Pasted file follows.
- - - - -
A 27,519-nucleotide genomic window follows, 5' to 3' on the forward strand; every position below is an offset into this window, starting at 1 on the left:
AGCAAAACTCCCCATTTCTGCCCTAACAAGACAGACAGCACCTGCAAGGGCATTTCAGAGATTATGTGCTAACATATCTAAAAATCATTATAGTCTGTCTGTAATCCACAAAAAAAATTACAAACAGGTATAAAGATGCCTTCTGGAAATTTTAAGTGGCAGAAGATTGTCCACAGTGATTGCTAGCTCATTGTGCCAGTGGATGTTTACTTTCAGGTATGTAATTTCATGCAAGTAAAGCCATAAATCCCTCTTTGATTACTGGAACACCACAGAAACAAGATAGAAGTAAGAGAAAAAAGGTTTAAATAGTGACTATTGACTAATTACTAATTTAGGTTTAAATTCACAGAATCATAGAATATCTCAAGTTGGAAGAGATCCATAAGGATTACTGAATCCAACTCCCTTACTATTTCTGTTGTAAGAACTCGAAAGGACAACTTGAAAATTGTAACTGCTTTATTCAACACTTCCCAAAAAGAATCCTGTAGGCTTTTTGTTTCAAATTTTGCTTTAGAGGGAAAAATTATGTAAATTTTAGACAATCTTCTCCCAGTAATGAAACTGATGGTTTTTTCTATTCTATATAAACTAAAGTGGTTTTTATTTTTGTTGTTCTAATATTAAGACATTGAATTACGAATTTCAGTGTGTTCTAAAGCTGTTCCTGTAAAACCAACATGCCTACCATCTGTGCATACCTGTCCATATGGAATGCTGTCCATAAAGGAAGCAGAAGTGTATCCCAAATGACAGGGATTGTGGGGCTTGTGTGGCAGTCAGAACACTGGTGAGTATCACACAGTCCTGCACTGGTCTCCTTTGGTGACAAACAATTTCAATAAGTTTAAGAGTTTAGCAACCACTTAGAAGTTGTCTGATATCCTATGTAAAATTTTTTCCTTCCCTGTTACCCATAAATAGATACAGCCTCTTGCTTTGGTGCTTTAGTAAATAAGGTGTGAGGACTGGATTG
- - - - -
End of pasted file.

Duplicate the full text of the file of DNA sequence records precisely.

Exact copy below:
A 27,519-nucleotide genomic window follows, 5' to 3' on the forward strand; every position below is an offset into this window, starting at 1 on the left:
AGCAAAACTCCCCATTTCTGCCCTAACAAGACAGACAGCACCTGCAAGGGCATTTCAGAGATTATGTGCTAACATATCTAAAAATCATTATAGTCTGTCTGTAATCCACAAAAAAAATTACAAACAGGTATAAAGATGCCTTCTGGAAATTTTAAGTGGCAGAAGATTGTCCACAGTGATTGCTAGCTCATTGTGCCAGTGGATGTTTACTTTCAGGTATGTAATTTCATGCAAGTAAAGCCATAAATCCCTCTTTGATTACTGGAACACCACAGAAACAAGATAGAAGTAAGAGAAAAAAGGTTTAAATAGTGACTATTGACTAATTACTAATTTAGGTTTAAATTCACAGAATCATAGAATATCTCAAGTTGGAAGAGATCCATAAGGATTACTGAATCCAACTCCCTTACTATTTCTGTTGTAAGAACTCGAAAGGACAACTTGAAAATTGTAACTGCTTTATTCAACACTTCCCAAAAAGAATCCTGTAGGCTTTTTGTTTCAAATTTTGCTTTAGAGGGAAAAATTATGTAAATTTTAGACAATCTTCTCCCAGTAATGAAACTGATGGTTTTTTCTATTCTATATAAACTAAAGTGGTTTTTATTTTTGTTGTTCTAATATTAAGACATTGAATTACGAATTTCAGTGTGTTCTAAAGCTGTTCCTGTAAAACCAACATGCCTACCATCTGTGCATACCTGTCCATATGGAATGCTGTCCATAAAGGAAGCAGAAGTGTATCCCAAATGACAGGGATTGTGGGGCTTGTGTGGCAGTCAGAACACTGGTGAGTATCACACAGTCCTGCACTGGTCTCCTTTGGTGACAAACAATTTCAATAAGTTTAAGAGTTTAGCAACCACTTAGAAGTTGTCTGATATCCTATGTAAAATTTTTTCCTTCCCTGTTACCCATAAATAGATACAGCCTCTTGCTTTGGTGCTTTAGTAAATAAGGTGTGAGGACTGGATTG